[Explainer] What is biodiversity finance?

  • Currently, funding for biodiversity depends to a large extent on funds from government agencies and private philanthropies.
  • In India, efforts are being made to develop methodologies to quantify and bridge the biodiversity finance gap.
  • The most recent estimate from 2018 suggests that at least $2.5 trillion will be needed to respond to India’s climate change actions by 2030.

Biodiversity finance is the practice of raising capital and managing funds for the conservation of biodiversity. It falls under the general theme of conservation finance, which aims to financially support the conservation of land, water and other natural resources in a diversified manner over the long term.

Currently, funding for biodiversity depends to a large extent on funds from government agencies and private philanthropies. However, the focus is now on seeking funding from a variety of funders (public, private and non-profit), types of funding (through loans, grants, incentives tax, market mechanisms, etc.) and funding scale (local, departmental, national). These include financing mechanisms such as tourism-related taxes/charges, debt-for-nature swaps, conservation trust funds, and payments for environmental services.

Currently, biodiversity finance as a global initiative is driven by several institutions such as the World Wide Fund for Nature (WWF) and the United Nations Development Program (UNDP). UNDP, which manages the Biodiversity Finance Initiative (BIOFIN), works with countries to create sustainable financial solutions for “nature-positive economies” that can not only protect biodiversity, but also let it thrive.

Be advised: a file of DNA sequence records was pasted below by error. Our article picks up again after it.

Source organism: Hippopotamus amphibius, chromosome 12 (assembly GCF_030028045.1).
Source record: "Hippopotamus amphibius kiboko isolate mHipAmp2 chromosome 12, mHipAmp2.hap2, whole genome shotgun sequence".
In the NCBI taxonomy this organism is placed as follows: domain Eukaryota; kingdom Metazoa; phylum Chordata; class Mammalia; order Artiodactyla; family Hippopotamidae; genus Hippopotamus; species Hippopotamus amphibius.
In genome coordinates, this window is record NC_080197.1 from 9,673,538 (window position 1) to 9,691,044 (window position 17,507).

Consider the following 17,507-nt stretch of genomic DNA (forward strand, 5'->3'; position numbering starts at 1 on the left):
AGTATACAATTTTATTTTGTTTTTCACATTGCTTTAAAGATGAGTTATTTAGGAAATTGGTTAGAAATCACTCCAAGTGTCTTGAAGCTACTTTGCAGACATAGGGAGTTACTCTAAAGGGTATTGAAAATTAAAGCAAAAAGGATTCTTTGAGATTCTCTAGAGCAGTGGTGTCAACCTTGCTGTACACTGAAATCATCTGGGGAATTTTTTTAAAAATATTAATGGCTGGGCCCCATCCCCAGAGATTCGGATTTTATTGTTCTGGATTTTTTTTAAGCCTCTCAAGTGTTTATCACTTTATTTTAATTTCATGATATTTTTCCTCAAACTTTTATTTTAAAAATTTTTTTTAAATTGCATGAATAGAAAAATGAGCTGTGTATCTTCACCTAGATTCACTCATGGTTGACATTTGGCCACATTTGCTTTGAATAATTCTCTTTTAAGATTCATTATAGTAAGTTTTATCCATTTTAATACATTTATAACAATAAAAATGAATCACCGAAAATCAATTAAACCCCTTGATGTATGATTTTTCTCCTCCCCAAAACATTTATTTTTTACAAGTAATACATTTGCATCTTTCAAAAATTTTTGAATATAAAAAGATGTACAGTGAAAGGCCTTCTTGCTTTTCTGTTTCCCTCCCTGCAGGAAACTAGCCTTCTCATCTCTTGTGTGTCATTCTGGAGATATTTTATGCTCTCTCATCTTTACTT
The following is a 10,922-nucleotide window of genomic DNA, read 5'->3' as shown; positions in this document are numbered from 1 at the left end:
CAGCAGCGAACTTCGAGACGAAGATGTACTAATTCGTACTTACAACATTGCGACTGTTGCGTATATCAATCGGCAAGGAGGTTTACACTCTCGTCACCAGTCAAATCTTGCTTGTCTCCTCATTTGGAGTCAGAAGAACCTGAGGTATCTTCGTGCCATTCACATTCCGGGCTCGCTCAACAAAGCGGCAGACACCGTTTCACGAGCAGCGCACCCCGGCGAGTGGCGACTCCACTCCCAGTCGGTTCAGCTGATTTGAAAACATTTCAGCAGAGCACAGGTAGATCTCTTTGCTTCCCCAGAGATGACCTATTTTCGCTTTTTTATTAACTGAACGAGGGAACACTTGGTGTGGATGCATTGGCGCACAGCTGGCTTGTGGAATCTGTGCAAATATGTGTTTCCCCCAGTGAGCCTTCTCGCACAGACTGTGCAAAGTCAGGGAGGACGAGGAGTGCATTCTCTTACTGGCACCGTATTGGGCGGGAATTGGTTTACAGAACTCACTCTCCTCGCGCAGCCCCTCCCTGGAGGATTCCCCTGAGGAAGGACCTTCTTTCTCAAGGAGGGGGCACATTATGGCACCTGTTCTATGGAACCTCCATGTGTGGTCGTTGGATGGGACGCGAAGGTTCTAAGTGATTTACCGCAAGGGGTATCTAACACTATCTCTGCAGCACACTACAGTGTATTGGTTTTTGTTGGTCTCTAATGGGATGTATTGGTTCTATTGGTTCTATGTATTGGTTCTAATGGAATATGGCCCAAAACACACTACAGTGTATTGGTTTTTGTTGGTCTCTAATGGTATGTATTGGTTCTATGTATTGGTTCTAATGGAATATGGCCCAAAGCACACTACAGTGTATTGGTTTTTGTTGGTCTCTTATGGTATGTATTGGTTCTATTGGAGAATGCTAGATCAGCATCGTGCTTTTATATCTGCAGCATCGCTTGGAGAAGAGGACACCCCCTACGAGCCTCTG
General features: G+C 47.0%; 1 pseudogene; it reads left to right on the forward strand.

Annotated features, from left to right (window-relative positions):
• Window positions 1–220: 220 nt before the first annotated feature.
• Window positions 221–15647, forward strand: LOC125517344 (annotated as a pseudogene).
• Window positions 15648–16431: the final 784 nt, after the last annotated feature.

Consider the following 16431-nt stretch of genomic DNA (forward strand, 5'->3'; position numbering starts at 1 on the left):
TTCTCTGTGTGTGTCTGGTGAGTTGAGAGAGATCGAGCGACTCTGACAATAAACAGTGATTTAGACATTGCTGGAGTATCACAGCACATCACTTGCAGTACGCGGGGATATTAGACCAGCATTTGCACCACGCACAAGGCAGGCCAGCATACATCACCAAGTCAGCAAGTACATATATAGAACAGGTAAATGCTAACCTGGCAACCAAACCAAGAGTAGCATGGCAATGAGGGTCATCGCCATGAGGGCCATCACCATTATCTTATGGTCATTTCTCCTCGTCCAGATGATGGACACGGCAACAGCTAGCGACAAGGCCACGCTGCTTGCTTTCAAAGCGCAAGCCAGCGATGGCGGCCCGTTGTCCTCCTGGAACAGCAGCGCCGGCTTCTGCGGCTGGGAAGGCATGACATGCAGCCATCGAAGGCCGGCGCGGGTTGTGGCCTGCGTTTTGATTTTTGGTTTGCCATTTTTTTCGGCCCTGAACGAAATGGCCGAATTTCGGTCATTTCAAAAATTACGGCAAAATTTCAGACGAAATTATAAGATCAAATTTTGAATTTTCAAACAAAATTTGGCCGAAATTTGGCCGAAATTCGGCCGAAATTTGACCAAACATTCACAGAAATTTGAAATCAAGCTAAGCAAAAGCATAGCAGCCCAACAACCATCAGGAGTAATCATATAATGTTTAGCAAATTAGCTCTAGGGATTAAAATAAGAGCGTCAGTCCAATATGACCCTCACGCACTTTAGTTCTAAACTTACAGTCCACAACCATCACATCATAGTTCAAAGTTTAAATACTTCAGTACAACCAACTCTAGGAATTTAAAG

Why is biodiversity finance important?

According to the Organization for Economic Co-operation and Development (OECD) Global Biodiversity Finance Report 2020 based on data from 2015 to 2017, global financial support for biodiversity conservation stands at 78-91 billions of dollars a year. This includes domestic public spending ($67.8 billion per year), international public spending ($3.9 to $9.3 billion per year), and private spending ($6.6 to $13.6 billion). per year). However, governments spend over $500 billion on projects that harm biodiversity, about 5-6 times more than is spent on conservation.

The 2021 State of finances for nature The report, co-authored by the United Nations Environment Program (UNEP), the World Economic Forum and Economics of Land Degradation, says a financing gap of $4.1 trillion needs to be closed by 2050 , so that the world can meet mitigation targets for climate change, biodiversity and land degradation. Taking 2020 as the base year, the current state of finances amounts to only $133 billion, of which 86% is public financing and 14% private financing.

Given these huge gaps between funds needed and funds provided for biodiversity conservation supported by nature-based solutions, biodiversity finance is of immediate and critical importance.